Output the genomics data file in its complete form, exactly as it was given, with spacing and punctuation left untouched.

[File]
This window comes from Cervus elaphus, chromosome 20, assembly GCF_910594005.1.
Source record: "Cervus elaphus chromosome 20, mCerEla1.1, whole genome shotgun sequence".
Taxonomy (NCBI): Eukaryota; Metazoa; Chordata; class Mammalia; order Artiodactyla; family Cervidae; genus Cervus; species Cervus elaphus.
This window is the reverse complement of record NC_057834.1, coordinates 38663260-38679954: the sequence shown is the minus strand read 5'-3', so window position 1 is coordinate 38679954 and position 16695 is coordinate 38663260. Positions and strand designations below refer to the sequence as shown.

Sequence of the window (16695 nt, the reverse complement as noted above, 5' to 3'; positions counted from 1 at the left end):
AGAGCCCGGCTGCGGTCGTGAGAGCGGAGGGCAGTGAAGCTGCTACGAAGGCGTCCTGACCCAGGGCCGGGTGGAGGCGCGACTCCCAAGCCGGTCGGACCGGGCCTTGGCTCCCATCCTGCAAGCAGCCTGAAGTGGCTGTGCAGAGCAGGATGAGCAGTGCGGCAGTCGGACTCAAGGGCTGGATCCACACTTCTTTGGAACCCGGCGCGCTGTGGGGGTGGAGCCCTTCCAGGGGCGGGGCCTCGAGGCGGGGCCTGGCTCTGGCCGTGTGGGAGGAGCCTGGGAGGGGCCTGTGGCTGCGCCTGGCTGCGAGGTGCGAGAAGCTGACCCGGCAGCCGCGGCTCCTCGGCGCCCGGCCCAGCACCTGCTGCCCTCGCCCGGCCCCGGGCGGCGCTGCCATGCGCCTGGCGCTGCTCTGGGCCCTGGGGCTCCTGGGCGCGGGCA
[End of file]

This window comes from Cervus elaphus, chromosome 20, assembly GCF_910594005.1.
Source record: "Cervus elaphus chromosome 20, mCerEla1.1, whole genome shotgun sequence".
Taxonomy (NCBI): Eukaryota; Metazoa; Chordata; class Mammalia; order Artiodactyla; family Cervidae; genus Cervus; species Cervus elaphus.
This window is the reverse complement of record NC_057834.1, coordinates 38663260-38679954: the sequence shown is the minus strand read 5'-3', so window position 1 is coordinate 38679954 and position 16695 is coordinate 38663260. Positions and strand designations below refer to the sequence as shown.

Sequence of the window (16695 nt, the reverse complement as noted above, 5' to 3'; positions counted from 1 at the left end):
AGAGCCCGGCTGCGGTCGTGAGAGCGGAGGGCAGTGAAGCTGCTACGAAGGCGTCCTGACCCAGGGCCGGGTGGAGGCGCGACTCCCAAGCCGGTCGGACCGGGCCTTGGCTCCCATCCTGCAAGCAGCCTGAAGTGGCTGTGCAGAGCAGGATGAGCAGTGCGGCAGTCGGACTCAAGGGCTGGATCCACACTTCTTTGGAACCCGGCGCGCTGTGGGGGTGGAGCCCTTCCAGGGGCGGGGCCTCGAGGCGGGGCCTGGCTCTGGCCGTGTGGGAGGAGCCTGGGAGGGGCCTGTGGCTGCGCCTGGCTGCGAGGTGCGAGAAGCTGACCCGGCAGCCGCGGCTCCTCGGCGCCCGGCCCAGCACCTGCTGCCCTCGCCCGGCCCCGGGCGGCGCTGCCATGCGCCTGGCGCTGCTCTGGGCCCTGGGGCTCCTGGGCGCGGGCA